Mr. Deputy Speaker, Sir, it is true that prevention is better than cure. That is why I want to assure the hon. Member that a vaccine has already been developed. It is ready and we have now got to develop a policy. We also have got to test it in this country. However, I know that, that is the way we are going to take to ensure that our women are safe.
Mr. Deputy Speaker, Sir, it would be, indeed, gratifying if there is a vaccine against cervical cancer. However, be that as it may, could the Minister consider giving free health care or treatment to the young women, who are at the height of their fertility cycle?
Mr. Deputy Speaker, Sir, we have a policy of what people should pay when they get sick. However, I appreciate the feeling of the hon. Member that such cases should be treated. I know that most people who get this kind of disease are, sometimes, unable to afford treatment. They have no medical insurance cover, but I am sure that very soon we are going to have an insurance cover in place.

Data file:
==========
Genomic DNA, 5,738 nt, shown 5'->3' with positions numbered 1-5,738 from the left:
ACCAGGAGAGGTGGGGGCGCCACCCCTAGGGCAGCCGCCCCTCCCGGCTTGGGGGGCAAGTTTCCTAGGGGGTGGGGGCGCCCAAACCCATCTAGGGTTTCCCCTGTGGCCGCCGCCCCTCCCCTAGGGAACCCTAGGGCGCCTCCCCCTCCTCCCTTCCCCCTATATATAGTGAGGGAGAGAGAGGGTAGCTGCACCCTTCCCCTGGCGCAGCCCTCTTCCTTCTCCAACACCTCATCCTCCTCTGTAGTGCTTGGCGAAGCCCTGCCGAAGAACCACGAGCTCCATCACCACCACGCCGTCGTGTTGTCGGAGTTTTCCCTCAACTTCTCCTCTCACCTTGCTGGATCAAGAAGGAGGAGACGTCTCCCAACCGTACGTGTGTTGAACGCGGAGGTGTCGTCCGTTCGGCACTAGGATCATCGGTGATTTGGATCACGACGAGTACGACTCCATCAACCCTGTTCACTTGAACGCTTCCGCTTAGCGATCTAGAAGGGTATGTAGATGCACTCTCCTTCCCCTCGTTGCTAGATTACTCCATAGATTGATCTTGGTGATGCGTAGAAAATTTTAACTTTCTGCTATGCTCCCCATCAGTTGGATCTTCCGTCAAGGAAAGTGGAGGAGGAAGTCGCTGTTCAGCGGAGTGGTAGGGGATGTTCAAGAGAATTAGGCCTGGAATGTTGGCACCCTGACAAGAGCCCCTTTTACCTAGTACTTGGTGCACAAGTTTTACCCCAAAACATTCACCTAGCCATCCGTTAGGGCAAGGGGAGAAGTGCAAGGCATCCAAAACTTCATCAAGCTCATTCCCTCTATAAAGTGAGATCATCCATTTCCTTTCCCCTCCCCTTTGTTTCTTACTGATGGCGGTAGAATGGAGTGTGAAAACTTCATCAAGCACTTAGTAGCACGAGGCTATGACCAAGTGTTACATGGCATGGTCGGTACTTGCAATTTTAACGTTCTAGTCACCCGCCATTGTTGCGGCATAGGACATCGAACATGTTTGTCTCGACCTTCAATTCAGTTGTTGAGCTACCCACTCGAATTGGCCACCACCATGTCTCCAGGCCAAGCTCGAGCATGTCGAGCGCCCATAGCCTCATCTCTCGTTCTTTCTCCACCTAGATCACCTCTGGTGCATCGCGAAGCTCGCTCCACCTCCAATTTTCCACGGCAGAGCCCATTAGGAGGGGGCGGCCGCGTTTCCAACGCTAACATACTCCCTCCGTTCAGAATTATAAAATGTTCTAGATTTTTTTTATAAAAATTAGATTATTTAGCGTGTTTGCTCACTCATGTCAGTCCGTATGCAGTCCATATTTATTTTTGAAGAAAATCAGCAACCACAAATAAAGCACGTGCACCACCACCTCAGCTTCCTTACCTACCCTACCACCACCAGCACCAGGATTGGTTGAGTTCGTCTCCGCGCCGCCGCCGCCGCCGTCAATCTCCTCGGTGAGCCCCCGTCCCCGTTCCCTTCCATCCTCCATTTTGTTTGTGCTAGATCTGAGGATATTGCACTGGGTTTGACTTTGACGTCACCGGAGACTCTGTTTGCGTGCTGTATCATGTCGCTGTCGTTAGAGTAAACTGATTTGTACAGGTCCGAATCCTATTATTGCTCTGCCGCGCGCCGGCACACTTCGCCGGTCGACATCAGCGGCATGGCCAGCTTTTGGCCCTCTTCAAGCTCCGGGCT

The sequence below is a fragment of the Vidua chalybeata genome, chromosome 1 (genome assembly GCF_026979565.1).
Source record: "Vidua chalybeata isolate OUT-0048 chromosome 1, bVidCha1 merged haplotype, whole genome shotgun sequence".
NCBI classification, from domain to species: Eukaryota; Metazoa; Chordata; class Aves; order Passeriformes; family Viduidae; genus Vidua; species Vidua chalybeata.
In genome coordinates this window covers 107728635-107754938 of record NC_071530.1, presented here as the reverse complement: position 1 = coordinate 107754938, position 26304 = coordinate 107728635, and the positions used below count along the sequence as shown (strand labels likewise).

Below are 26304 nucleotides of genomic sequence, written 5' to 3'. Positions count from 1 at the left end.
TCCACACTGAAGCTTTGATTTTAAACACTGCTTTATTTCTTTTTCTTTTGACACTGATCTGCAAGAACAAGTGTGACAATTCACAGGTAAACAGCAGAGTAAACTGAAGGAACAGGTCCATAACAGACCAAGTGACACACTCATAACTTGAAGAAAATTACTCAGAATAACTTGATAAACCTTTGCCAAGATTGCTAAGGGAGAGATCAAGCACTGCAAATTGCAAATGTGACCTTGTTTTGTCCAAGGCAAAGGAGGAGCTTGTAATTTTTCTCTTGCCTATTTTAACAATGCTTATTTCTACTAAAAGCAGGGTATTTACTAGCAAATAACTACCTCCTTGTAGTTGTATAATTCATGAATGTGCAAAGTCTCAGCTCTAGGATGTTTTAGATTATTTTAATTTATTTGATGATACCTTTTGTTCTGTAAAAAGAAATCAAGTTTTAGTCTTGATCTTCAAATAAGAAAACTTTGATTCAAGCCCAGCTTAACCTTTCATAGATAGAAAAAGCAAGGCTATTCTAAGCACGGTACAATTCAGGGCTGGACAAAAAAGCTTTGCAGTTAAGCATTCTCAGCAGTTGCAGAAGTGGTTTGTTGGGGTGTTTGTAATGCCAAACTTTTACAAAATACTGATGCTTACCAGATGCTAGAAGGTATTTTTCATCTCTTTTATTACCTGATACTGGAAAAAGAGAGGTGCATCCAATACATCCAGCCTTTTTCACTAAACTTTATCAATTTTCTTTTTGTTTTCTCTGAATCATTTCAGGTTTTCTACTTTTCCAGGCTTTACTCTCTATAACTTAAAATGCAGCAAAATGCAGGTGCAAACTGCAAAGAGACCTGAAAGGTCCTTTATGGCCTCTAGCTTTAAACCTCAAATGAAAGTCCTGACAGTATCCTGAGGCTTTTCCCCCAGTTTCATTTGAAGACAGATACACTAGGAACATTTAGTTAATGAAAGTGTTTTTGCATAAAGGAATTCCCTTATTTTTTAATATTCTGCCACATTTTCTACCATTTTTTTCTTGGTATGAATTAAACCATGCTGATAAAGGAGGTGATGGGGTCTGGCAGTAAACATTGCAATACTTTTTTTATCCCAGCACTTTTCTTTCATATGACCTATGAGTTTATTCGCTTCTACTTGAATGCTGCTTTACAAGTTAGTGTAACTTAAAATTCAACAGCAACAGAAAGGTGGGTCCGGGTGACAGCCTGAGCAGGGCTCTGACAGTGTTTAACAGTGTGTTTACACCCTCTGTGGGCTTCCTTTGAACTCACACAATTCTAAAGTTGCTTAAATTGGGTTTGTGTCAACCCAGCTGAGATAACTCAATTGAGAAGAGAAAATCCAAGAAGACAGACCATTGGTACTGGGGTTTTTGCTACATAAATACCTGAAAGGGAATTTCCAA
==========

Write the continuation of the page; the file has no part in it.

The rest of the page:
Ask your last question, Prof. Mango!
Mr. Deputy Speaker, Sir, could the Minister consider establishing screening and vaccination mechanisms at every health centre in order to protect young girls and women from this menace before it reaches the epidemic level?
Mr. Deputy Speaker, Sir, yes, that is what we are actually creating awareness about so that when women visit our facilities, they should be screened so that it can be detected early. Mr. Deputy Speaker, Sir, I have also been told by Dr. Kibunguchy, and this is true by all doctors, that actually cervical cancer is usually passed on to women from men. It is really men who should be vaccinated more than women.